Breakdown of clubroot resistance in Quebec provides an inference for resistance in Alberta.
Gossen, B.D., Pageau, D., Dalton, J., Yu, F., McDonald, M.R., and Peng, G. 2016. Breakdown of clubroot resistance in Quebec provides an inference for resistance in Alberta. Proc. 20th Crucifer Genetics Conf. & 19th Australian Res. Assembly on Brassicas. October 3 6, 2016, Melbourne, Australia.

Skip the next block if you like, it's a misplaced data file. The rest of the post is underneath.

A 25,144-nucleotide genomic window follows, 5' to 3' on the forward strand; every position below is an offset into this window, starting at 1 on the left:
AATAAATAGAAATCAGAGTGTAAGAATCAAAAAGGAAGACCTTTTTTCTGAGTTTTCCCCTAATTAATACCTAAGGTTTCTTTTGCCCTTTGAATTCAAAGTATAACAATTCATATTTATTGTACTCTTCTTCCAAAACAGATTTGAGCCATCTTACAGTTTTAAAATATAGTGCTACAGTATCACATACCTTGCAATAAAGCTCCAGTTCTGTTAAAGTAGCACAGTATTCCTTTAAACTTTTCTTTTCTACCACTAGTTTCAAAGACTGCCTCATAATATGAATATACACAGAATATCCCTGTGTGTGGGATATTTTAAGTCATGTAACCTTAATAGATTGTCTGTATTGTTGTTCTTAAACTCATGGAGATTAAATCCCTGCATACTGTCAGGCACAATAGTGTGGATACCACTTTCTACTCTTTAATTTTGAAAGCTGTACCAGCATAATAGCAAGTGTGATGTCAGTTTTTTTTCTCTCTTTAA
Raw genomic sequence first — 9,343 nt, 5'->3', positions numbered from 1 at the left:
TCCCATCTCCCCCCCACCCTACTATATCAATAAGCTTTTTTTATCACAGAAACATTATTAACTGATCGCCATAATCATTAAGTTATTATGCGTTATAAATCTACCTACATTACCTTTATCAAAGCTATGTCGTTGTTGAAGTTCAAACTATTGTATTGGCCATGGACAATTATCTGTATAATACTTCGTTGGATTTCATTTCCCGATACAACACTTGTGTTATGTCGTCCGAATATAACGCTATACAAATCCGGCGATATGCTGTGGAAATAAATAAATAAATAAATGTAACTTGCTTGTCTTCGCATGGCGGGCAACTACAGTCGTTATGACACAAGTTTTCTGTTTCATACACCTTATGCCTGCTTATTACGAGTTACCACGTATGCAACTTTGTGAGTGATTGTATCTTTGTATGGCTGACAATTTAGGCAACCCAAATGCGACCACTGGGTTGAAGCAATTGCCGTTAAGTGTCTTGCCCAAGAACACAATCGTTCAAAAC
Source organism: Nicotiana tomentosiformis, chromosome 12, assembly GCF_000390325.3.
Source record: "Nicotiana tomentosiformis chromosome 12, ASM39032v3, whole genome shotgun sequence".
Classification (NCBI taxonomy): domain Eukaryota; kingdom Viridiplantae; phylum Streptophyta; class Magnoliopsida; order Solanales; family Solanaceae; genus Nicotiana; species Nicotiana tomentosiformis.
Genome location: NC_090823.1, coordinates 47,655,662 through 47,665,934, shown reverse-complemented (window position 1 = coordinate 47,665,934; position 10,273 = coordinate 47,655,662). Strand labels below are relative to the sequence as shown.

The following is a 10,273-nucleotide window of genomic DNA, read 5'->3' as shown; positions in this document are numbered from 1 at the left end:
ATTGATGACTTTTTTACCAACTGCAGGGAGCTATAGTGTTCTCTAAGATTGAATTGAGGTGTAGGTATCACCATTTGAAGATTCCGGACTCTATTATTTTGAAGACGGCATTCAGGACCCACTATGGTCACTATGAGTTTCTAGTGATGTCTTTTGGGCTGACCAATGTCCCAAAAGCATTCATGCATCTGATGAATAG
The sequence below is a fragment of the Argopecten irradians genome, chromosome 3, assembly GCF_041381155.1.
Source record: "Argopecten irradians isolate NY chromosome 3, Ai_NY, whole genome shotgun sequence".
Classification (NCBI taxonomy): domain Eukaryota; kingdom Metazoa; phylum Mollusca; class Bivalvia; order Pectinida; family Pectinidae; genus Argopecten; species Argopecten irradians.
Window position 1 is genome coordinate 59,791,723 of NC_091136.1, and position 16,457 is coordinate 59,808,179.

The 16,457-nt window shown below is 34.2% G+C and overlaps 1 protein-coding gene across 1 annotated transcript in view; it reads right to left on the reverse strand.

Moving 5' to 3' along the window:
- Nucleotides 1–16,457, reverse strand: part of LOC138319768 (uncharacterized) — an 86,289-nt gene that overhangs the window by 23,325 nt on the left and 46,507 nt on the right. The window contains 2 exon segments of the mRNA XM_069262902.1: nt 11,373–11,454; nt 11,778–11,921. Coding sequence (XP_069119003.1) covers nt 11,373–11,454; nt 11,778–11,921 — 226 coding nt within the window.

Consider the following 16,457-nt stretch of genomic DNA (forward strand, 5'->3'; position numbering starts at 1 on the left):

Genetic resistance to Plasmodiophora brassicae Wor. (cause of clubroot of brassicas) has been the cornerstone of clubroot management on canola (Brassica napus L.) in Canada since the release of the first clubroot-resistant cultivar in 2009. Erosion of this resistance was observed in several heavily infested fields in Alberta, Canada in 2013 and confirmed under controlled conditions. Several genotypes of this new and virulent pathotype have since been identified that differ in their clubroot reaction on lines in the European Clubroot Differential system. Outside of Alberta, clubroot is still found only infrequently on canola in Canada. However, it has been present at high levels in a field at Normandin, Quebec for several years. Pathotype 2 (William’s system) predominates at this site, rather than pathotype 3 (predominant in Alberta) or pathotype 6 (on vegetables in Ontario). Studies using clubroot-resistant cultivars were conducted at the Normandin site each year from 2013 to 2015. Limited clubbing was noted on a previously resistant cultivar in 2014, and severe clubbing developed in 2015, accompanied by a substantial increase in the concentration of resting spores in the soil (estimated using qPCR). Replicated and repeated inoculation with spores from clubs collected at Normandin onto the clubroot-resistant cv. 45H29 under controlled conditions resulted in moderate levels of clubbing on most plants. This demonstrates that a change to a virulent pathotype has also occurred at Normandin, which is separated from the sites in Alberta by > 2000 km. This provides strong support for the conclusion that the multiple new pathotypes observed in Alberta have developed independently, rather than being variants of a single change that has spread from an initial site.
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